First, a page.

National Sprint Car Hall of Famer and 1935 Indianapolis 500 winner, Kelly Petillo won the Mines Field Race on December 23, 1934. Petillo and his riding mechanic, Glendale high school student Takio Hirashima, won the 300 mile Mines Field road race in the Sparks-Weirick car that he had driven several times. The race ended shortly after 200 miles due to the fog and Petillo was declared the winner.
Petillo cashed in the $3,500 top prize by winning the race in a thick fog where drivers and spectators had difficulty seeing the road. The prize money helped fund his 1935 Indianapolis winning car and his best career year in racing. His Indianapolis win marked the first win for an Offenhauser engine in the great race. Petillo won the 1935 AAA National Championship which marked the beginning of his destruction as a person.
Now for the rest of the story.
Cavino Michelle “Kelly” Petillo, Italian-American that was born in Pittsburgh, Pennsylvania in 1902, had moved with his family to Huntington Park, California in 1921. Petillo was a volatile little man that was prone to heated arguments because of his quick temper. Learning to drive over the ridge of the San Gabriel Mountains in a produce truck delivering vegetables from Fresno to Los Angeles, Petillo became known for his speedy runs and it wasn’t long before the lure of automobile racing caught his attention.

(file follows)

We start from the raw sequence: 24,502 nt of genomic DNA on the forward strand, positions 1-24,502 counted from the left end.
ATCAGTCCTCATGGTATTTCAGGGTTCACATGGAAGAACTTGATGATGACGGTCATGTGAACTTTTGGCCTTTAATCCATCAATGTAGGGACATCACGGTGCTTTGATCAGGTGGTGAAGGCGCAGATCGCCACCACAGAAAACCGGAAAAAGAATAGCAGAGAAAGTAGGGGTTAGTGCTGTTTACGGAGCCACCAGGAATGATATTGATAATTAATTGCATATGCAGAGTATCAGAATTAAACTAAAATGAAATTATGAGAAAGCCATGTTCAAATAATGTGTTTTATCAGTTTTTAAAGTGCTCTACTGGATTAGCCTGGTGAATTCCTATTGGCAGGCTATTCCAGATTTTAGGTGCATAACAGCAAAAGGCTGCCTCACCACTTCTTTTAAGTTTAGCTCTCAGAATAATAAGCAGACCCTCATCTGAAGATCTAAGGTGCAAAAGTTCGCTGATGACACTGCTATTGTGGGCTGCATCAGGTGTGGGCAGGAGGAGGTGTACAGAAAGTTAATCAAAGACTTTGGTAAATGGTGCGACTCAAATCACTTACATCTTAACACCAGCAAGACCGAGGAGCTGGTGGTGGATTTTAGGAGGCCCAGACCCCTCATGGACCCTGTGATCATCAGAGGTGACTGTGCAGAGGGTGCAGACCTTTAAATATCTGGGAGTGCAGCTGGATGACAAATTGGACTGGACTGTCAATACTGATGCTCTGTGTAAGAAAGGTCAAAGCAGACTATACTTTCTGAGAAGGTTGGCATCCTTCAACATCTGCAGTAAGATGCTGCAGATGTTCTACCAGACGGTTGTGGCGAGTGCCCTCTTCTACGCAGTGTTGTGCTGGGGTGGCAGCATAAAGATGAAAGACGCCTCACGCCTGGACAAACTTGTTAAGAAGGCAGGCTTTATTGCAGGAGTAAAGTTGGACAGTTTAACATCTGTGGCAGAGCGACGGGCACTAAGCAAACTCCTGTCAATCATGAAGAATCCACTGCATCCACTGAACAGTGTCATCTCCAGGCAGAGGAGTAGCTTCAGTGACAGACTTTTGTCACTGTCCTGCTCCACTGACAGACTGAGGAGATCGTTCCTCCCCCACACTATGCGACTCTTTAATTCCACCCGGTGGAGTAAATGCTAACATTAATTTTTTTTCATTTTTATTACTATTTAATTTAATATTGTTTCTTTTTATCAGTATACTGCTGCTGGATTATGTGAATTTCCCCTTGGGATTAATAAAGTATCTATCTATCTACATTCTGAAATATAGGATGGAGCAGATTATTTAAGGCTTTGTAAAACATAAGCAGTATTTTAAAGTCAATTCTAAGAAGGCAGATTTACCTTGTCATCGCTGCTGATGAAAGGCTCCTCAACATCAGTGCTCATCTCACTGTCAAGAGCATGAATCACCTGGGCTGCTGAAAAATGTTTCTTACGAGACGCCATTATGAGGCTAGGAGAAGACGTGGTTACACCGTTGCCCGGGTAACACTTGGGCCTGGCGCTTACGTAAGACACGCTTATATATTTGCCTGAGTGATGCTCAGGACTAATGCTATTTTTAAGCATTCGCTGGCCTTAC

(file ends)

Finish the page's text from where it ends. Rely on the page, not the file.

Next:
The Mines Field Race put Petillo solidly on the racing map and his Indianapolis 500 win made him a household name. The 1935 AAA National Championship marked him as one of the top racers in the nation. Success however would be his downfall.
All accounts point to Petillo being a very arrogant and abrasive person. His high profile wins made the situation even worse. Unable to handle his newfound fame and wealth, Petillo was frequently arrested for assaults, drunkenness, and disorderly conduct charges.
During the World War II years, Petillo was implicated in the shooting of a Marine in a bar that the racer was running in Los Angeles. In 1948 he was charged with assault and battery with intent to kill his former secretary, a young woman that he slashed from her ear to mouth. Petillo was sentenced from one to ten years in the Indiana State Penitentiary and was paroled in 1955. In 1957 he was returned to prison for parole violations. Petillo was released from prison in 1959. Indianapolis Speedway rejected his entry for the Indianapolis 500 that year, which ended the racing career of a once great driver that couldn’t handle success.
Cavino “Kelly” Petillo died of emphysema on June 30, 1970 and is buried in Grindstone Cemetery in Glenn County, California.